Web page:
RAS Auto Redialing

I want to configure DUN as a service so that when the server boots, it automatically dials the Internet and makes a connection, without requiring that anyone log in. I had our Windows NT 3.51 server doing this task with the command-line utility RASDIAL. When installed as a service, RASDIAL required no intervention to get the network going. Does NT 4.0 have a feature for this procedure? I don't think the RASDIAL utility works as a service in NT 4.0.

Unfortunately, you cannot run this feature with only NT 4.0 RAS. RASDIAL works fine with

NT 3.51 in this capacity (with Service Pack 3 installed), but doesn't work if you try to run it under NT 4.0 as a service. However, you can easily restore the functionality of RASDIAL under NT 4.0 with the following workaround.

1. Use the AutoLogon utility in the NT resource kit to configure NT to automatically log you on during reboot.

2. Create a shortcut in your Startup group that runs the following command: RASDIAL . Be sure that you've configured RAS to automatically redial in the event of link failure. You can also use ReDial, a utility available from Somarsoft. With ReDial, follow the same steps as above, but substitute the following for step 2: Create a shortcut in your Startup group that runs the command redial/run.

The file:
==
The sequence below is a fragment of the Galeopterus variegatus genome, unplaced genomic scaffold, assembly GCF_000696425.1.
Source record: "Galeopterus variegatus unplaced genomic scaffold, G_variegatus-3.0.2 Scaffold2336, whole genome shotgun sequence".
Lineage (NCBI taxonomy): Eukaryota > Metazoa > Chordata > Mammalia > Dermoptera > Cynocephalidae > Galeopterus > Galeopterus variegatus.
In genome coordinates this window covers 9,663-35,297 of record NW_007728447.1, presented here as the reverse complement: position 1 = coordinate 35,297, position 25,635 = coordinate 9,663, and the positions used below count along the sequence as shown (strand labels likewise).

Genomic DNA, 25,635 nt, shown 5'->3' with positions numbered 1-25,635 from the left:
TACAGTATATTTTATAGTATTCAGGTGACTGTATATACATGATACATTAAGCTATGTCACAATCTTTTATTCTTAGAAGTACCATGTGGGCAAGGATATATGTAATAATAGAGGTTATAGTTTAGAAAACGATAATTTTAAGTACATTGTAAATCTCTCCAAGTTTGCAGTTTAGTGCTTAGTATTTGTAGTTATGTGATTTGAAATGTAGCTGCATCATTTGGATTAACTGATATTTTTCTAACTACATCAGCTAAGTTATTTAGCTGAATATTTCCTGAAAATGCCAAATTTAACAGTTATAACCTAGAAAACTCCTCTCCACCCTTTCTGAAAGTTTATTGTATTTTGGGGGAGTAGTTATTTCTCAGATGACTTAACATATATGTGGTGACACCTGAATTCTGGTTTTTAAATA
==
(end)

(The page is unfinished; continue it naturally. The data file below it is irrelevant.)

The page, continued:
This workaround gives you the functionality you had under NT 3.51. To increase the security of this configuration, set a password-protected screen saver with a short timeout value (e.g., 1 minute). This setup will discourage people from accessing this machine, although it will always be logged on and probably unattended. However, both of these methods present a potential hole in your system security. Take this caveat into consideration when you evaluate these procedures for auto-redialing. Make sure that the logon account you're using (either by the AutoLogon utility or the RASDIAL utility) has only the minimum privileges necessary to enable the functionality you need.

Keeping RAS Lean and Mean